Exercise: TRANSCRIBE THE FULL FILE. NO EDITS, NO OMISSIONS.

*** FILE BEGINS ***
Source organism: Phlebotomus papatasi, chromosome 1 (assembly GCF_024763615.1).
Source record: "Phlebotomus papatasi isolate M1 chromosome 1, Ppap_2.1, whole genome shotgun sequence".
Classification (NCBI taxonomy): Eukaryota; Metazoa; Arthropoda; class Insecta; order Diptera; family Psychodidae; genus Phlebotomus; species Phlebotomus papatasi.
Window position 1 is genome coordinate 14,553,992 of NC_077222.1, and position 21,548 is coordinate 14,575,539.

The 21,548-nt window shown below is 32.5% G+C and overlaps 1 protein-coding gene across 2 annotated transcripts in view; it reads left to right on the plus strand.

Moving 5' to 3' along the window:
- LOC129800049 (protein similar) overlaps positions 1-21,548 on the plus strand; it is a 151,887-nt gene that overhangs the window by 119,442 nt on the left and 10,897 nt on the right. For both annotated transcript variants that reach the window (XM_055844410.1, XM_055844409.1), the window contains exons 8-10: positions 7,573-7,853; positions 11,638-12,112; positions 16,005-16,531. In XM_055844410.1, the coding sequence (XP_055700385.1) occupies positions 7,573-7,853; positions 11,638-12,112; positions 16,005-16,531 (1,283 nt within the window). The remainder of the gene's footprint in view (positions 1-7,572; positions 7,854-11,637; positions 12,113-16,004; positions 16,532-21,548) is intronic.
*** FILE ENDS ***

Source organism: Phlebotomus papatasi, chromosome 1 (assembly GCF_024763615.1).
Source record: "Phlebotomus papatasi isolate M1 chromosome 1, Ppap_2.1, whole genome shotgun sequence".
Classification (NCBI taxonomy): Eukaryota; Metazoa; Arthropoda; class Insecta; order Diptera; family Psychodidae; genus Phlebotomus; species Phlebotomus papatasi.
Window position 1 is genome coordinate 14,553,992 of NC_077222.1, and position 21,548 is coordinate 14,575,539.

The 21,548-nt window shown below is 32.5% G+C and overlaps 1 protein-coding gene across 2 annotated transcripts in view; it reads left to right on the plus strand.

Moving 5' to 3' along the window:
- LOC129800049 (protein similar) overlaps positions 1-21,548 on the plus strand; it is a 151,887-nt gene that overhangs the window by 119,442 nt on the left and 10,897 nt on the right. For both annotated transcript variants that reach the window (XM_055844410.1, XM_055844409.1), the window contains exons 8-10: positions 7,573-7,853; positions 11,638-12,112; positions 16,005-16,531. In XM_055844410.1, the coding sequence (XP_055700385.1) occupies positions 7,573-7,853; positions 11,638-12,112; positions 16,005-16,531 (1,283 nt within the window). The remainder of the gene's footprint in view (positions 1-7,572; positions 7,854-11,637; positions 12,113-16,004; positions 16,532-21,548) is intronic.